required to be a member of the class and “possess the same interest and suffer the same injury as
the class members.” Amchem Prod., Inc. v. Windsor, 521 U.S. 591, 625–26, 117 S. Ct. 2231,
2250–51, 138 L. Ed. 2d 689 (1997).
Defendant argues numerous reasons it believes Plaintiff cannot adequately represent a
class in this case. Defendant first contends Plaintiff has not been diagnosed with any diacetyl
related lung disease and that her remedy for any consequence from that exposure will be subject
to pre 2014 Worker’s Compensation Law. Defendant further argues Plaintiff participated in the
national Institute of Occupational Safety and Health (“NIOSH”) testing but did not obtain her
results and therefore should be disqualified as a representative. Finally, Defendant points to a
criminal marriage fraud conviction from 1989 as a basis to disqualify Plaintiff as an adequate
Here, Plaintiff seeks to establish a medical monitoring program to identify any lung
diseases that were caused by exposure to diacetyl in the Jasper plant. There is no indication of a
conflict of interest between Plaintiff and the proposed class and Plaintiff would certainly be a
member of the proposed class. The Court makes no further determination regarding whether
Plaintiff’s individual claim would be valid, or whether her claim specifically would be subject to
the statute of limitations or worker’s compensation laws.
However, based on the Court’s
findings below, whether Plaintiff would be an adequate representative is not determinative of this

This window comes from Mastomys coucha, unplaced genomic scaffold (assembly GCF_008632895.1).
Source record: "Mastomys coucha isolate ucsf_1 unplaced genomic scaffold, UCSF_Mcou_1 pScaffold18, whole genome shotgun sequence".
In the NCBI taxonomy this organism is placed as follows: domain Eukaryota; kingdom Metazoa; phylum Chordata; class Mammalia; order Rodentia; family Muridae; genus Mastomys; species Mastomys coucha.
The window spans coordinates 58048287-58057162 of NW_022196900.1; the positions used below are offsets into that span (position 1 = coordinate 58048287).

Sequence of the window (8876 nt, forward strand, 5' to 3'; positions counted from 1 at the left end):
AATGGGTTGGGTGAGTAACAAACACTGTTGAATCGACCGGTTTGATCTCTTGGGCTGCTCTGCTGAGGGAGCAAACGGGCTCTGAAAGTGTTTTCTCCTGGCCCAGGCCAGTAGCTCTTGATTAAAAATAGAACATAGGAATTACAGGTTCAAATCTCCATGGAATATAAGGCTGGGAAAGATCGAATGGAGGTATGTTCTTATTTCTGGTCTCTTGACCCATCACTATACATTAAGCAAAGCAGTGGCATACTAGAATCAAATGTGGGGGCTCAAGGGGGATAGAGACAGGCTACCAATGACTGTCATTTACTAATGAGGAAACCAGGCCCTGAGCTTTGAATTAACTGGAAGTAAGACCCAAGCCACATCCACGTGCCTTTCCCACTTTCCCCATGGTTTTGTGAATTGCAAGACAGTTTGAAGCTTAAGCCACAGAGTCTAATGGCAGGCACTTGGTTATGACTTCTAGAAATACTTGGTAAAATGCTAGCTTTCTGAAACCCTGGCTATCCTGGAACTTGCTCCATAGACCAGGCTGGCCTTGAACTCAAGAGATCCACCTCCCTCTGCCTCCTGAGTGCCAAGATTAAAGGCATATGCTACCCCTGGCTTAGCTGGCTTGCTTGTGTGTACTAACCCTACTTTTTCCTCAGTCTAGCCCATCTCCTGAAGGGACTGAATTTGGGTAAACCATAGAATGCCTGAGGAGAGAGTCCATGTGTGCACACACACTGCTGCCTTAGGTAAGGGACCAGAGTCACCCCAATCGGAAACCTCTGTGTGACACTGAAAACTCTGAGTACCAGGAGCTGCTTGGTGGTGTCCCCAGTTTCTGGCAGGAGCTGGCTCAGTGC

Court’s ruling. Nonetheless, for purposes of this Order, the Court finds Plaintiff has met this
The 8th Circuit has stated commonality, under Rule 23(a)(2) requires Plaintiff to establish
there are questions of law or fact common to all the proposed plaintiffs. Paxton v. Union Nat.
Bank, 688 F.2d at 561. Commonality may be satisfied “when the legal question ‘linking the
class members is substantially related to the resolution of the litigation.”” DeBoer v. Mellon
Mortgage Co., 64 F.3d at 1174. However, “commonality requires a showing that class members
“have suffered the same injury.” Powers v. Credit Mgmt. Servs., Inc., 776 F.3d 567, 571 (8th
Cir. 2015) (internal citations omitted). “What matters to class certification ... is not the raising of
common ‘questions’ - even in droves - but, rather the capacity of a classwide proceeding to
generate common answers apt to drive the resolution of the litigation.” Id. (emphasis added).
On the other hand, the analysis pursued by Missouri state courts differs from that in the
8th Circuit and has focused on whether common questions exist. Missouri courts have found
commonality to exist in medical monitoring cases stating: “Here, it is the common fact of
exposure to a set of toxins from a single source that is the common and overriding issue in
Plaintiffs case.” Elsea v. U.S. Eng’g Co., 463 S.W.3d at 419; see also, Meyer ex rel. Coplin v.
Fluor Corp., 220 S.W.3d at 719 (“The significance and extent of toxic exposure is primarily an
issue of common proof. Under this theory of liability, the individual factors identified by the
circuit court are not particularly relevant because the need for monitoring is based on a common
threshold of exposure. Whether Plaintiff is able to prove this theory is, at this stage, irrelevant
because the sole issue is whether Plaintiff met the requirements for a cause of action, not whether
Plaintiff will ultimately prevail.”).
The Missouri courts found commonality had been met
because the “the significance and extent of toxic exposure is primarily an issue of common